Tuesday, November 25, 2014

Gavriel D. Rosenfeld

Gavriel D. Rosenfeld is Professor of History and Director of the Undergraduate Program in Judaic Studies at Fairfield University.

He has written a wide range of books, including the newly released Hi Hitler! How the Nazi Past is Being Normalized in Contemporary Culture and the edited collection, "If Only We Had Died in Egypt!" What Ifs of Jewish History From Abraham to Zionism. Rosenfeld is also the author of Building after Auschwitz: Jewish Architecture and the Memory of the Holocaust, The World Hitler Never Made: Alternate History and the Memory of Nazism, Munich and Memory: Architecture, Monuments and the Legacy of the Third Reich, and the co-edited work, Beyond Berlin: Twelve German Cities Confront the Nazi Past.

Recently I asked Rosenfeld about what he was reading. His reply:
The historical legacy of the Nazi era continues to fascinate me and I have begun work on a new book about the history of the Fourth Reich. As part of this project, I recently finished reading a (by now, surely forgotten) novel from 1944, Erwin Lessner’s Phantom Victory: A Fictional History of the Fourth Reich, 1945-1960. This future history (or to be technical, retroactive alternate history) was written by an Austrian World War I veteran and emigrĂ© to the United States and features a nightmare scenario in which the United States neglects to follow up its military victory over the Nazis with a hard peace and thereby enables the Nazis to return to power and establish a Fourth Reich. The plot and characters are reasonably engaging (the founder of the Fourth Reich is a charismatic peasant named Friedolin who leads the Germans back to power via feigned penance for their crimes), but the book is mostly of interest for articulating the fears of many Americans in the mid-1940s that their government would repeat the mistakes of 1918 and set the stage for yet another world war.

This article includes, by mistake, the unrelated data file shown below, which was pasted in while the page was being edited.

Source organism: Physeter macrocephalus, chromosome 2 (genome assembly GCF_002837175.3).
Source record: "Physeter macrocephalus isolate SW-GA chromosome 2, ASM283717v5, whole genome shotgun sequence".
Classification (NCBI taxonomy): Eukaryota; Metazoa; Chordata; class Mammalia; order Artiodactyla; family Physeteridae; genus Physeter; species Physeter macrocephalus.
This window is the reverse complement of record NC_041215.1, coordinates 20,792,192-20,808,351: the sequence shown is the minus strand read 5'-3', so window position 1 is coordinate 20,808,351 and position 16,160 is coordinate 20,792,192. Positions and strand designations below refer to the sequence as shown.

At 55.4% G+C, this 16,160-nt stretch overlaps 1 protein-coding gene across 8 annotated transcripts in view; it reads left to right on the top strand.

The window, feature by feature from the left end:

On a related note, I recently finished a very different future history, Howard Jacobson’s new novel, J. There are numerous connections between this novel and Lessner’s, the most important being its expression of contemporary fears relating to larger political trends. In Jacobson’s case, it is the upsurge in European antisemitism, particularly in Great Britain. Jacobson explored this topic in his recent novel, The Finkler Question, but J deals with the subject in a much more dystopian way: by imagining a future Britain in which the J--- (the word is never printed in the novel) have somehow been expunged from British life root and branch. The novel is engrossing and asks readers to toggle back and forth between the real history of 20th century antisemitism (mostly in Germany) and an imaginary future world, in which contemporary events (mostly in the Middle East) have led Jew-hatred to boil over. Jacobson’s depiction of how this event shapes British life generations later and how Britons ultimately realize they need the J--- in their lives for dialectical reasons is provocative and deeply unsettling.
Visit Gavriel D. Rosenfeld's website.

--Marshal Zeringue